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The Homeland Security and Justice departments are unveiling a new task force to counter violent extremism, the White House announced Friday.
The new force is intended to "integrate and harmonize" anti-terrorism efforts in the U.S., according to White House national security council spokesman Ned Price.
As part of the anti-terror push, the State Department will establish a center to focus more intently on "empowering and enabling" those looking to counter terrorist propaganda.
Senior Cabinet-level officials are also meeting with members of the tech industry in Silicon Valley to discuss increased efforts to combat terrorism online.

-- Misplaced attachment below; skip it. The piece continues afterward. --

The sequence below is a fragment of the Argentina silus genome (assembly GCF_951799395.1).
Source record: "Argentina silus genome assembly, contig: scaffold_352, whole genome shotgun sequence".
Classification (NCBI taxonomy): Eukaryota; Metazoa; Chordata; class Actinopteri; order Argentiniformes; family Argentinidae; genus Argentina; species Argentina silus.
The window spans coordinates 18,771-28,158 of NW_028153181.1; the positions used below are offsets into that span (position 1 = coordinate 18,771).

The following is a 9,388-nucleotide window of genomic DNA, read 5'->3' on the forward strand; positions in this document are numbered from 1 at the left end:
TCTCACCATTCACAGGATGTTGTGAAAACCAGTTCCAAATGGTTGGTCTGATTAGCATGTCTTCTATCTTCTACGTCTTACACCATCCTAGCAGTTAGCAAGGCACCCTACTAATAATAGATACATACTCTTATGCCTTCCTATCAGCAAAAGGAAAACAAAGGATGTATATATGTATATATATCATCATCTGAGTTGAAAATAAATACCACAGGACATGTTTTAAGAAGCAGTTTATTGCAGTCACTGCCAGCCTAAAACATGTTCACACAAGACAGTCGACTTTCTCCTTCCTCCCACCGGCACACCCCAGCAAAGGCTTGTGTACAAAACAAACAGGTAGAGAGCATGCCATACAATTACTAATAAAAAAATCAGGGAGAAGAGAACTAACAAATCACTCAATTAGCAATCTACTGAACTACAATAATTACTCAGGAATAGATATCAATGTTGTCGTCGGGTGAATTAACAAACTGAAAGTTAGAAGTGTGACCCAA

Officials have long decried the ability of the Islamic State in Iraq and Syria (ISIS) and other groups to use social media for recruitment and coordinating fighters.
The State Department said that the new center will employ a two-part strategy: undermining the messages from militants groups such as ISIS and al-Qaeda and offering "positive alternatives."
The new center will plan "thematic social media campaigns" and provide "factual information that counters disinformation" on behalf of counter-terrorism allies, according to the State Department.
The White House has targeted militant messaging before but struggled to counter efforts from extremist groups that rely on social media for new recruits.
Officials developed the new task force and center in the wake of deadly terrorist attacks in Paris and San Bernardino, Calif., late last year that stoked fears of international terrorism.